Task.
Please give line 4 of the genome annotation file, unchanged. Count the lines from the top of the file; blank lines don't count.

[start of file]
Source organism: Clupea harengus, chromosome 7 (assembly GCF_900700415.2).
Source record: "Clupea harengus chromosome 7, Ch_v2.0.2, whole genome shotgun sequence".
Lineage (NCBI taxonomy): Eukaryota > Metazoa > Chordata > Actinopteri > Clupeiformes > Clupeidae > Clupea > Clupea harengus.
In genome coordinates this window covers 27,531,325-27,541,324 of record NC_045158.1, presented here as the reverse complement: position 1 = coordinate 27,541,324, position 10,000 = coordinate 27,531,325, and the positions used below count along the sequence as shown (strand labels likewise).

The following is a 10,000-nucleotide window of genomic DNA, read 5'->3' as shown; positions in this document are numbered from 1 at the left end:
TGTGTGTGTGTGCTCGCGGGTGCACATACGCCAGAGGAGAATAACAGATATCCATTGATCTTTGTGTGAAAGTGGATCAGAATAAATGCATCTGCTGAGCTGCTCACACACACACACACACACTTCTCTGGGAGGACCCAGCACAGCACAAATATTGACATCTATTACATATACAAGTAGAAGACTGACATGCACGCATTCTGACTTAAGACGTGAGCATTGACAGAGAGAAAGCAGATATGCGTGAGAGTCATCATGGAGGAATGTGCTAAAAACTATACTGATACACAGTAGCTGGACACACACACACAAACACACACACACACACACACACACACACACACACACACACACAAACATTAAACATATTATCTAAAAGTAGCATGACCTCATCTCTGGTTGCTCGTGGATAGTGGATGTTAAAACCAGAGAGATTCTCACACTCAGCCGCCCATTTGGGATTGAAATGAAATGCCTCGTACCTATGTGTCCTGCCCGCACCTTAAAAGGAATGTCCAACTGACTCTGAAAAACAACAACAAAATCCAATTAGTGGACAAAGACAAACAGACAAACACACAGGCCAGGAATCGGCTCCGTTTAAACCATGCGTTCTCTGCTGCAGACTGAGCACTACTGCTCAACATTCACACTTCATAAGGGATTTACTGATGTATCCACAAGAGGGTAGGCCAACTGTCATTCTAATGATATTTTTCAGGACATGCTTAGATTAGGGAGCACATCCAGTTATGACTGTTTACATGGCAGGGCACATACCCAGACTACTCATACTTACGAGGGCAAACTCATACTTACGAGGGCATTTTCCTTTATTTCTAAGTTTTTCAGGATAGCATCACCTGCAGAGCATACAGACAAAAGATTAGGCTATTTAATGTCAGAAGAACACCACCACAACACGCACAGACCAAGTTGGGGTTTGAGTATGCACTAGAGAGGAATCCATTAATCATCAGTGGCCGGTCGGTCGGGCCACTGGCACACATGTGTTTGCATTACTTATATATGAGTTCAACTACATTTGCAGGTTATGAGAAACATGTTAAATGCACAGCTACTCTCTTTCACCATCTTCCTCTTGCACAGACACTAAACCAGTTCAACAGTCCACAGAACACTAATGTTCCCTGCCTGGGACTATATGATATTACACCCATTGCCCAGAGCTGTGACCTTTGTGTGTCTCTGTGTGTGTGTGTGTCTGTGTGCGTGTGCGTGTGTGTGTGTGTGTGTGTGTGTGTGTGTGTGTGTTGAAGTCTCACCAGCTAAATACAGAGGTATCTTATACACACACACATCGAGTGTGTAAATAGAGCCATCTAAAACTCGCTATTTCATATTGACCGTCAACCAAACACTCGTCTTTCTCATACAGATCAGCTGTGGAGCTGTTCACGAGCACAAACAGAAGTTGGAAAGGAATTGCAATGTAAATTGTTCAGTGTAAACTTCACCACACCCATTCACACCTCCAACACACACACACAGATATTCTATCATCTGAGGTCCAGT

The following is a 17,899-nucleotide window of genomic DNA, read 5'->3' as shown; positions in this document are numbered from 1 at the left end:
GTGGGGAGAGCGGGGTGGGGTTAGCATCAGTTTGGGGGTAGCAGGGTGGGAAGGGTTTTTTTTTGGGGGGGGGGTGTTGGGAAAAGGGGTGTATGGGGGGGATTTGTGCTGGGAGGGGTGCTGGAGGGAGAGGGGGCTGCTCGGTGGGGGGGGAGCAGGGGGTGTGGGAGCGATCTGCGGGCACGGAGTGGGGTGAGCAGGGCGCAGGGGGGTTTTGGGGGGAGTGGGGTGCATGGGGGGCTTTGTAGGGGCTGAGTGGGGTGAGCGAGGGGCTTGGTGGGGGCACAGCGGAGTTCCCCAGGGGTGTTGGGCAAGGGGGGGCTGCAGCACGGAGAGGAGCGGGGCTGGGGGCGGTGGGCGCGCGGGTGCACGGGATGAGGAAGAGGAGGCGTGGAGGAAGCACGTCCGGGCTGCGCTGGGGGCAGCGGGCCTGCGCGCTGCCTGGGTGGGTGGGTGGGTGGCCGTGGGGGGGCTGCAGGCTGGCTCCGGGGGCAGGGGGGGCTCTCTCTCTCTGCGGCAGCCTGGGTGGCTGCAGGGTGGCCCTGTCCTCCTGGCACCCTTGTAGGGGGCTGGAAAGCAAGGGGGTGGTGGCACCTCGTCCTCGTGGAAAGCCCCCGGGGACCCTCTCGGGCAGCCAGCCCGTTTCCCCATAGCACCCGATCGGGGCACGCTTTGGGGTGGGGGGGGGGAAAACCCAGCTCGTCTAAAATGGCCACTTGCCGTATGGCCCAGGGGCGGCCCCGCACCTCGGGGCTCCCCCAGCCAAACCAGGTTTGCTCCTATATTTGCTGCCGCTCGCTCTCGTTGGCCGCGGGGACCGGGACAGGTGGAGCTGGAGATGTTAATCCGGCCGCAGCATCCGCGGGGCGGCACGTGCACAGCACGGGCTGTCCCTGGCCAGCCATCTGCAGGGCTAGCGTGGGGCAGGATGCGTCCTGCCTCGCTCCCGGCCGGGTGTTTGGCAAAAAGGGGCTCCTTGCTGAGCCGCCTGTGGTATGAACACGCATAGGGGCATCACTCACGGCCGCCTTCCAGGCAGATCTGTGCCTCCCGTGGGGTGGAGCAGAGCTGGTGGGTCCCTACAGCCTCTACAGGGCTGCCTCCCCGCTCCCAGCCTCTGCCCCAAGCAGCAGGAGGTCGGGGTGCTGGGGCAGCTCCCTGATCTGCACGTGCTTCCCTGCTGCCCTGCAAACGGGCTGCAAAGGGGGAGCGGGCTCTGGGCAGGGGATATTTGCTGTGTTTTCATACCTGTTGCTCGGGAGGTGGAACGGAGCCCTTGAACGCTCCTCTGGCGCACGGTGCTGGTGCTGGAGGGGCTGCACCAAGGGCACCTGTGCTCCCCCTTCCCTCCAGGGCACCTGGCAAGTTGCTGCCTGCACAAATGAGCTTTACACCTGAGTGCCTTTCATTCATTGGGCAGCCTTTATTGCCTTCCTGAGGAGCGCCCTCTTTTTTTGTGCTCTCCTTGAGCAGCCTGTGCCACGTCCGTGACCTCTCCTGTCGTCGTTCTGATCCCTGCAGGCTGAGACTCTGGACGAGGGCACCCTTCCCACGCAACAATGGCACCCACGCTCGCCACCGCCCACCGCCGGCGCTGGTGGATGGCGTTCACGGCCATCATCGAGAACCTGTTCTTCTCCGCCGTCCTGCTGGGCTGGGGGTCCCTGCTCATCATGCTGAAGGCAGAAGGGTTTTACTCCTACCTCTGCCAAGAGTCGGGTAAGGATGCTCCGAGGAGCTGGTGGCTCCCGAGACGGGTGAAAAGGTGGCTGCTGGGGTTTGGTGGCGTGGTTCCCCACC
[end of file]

In genome coordinates this window covers 27,531,325-27,541,324 of record NC_045158.1, presented here as the reverse complement: position 1 = coordinate 27,541,324, position 10,000 = coordinate 27,531,325, and the positions used below count along the sequence as shown (strand labels likewise).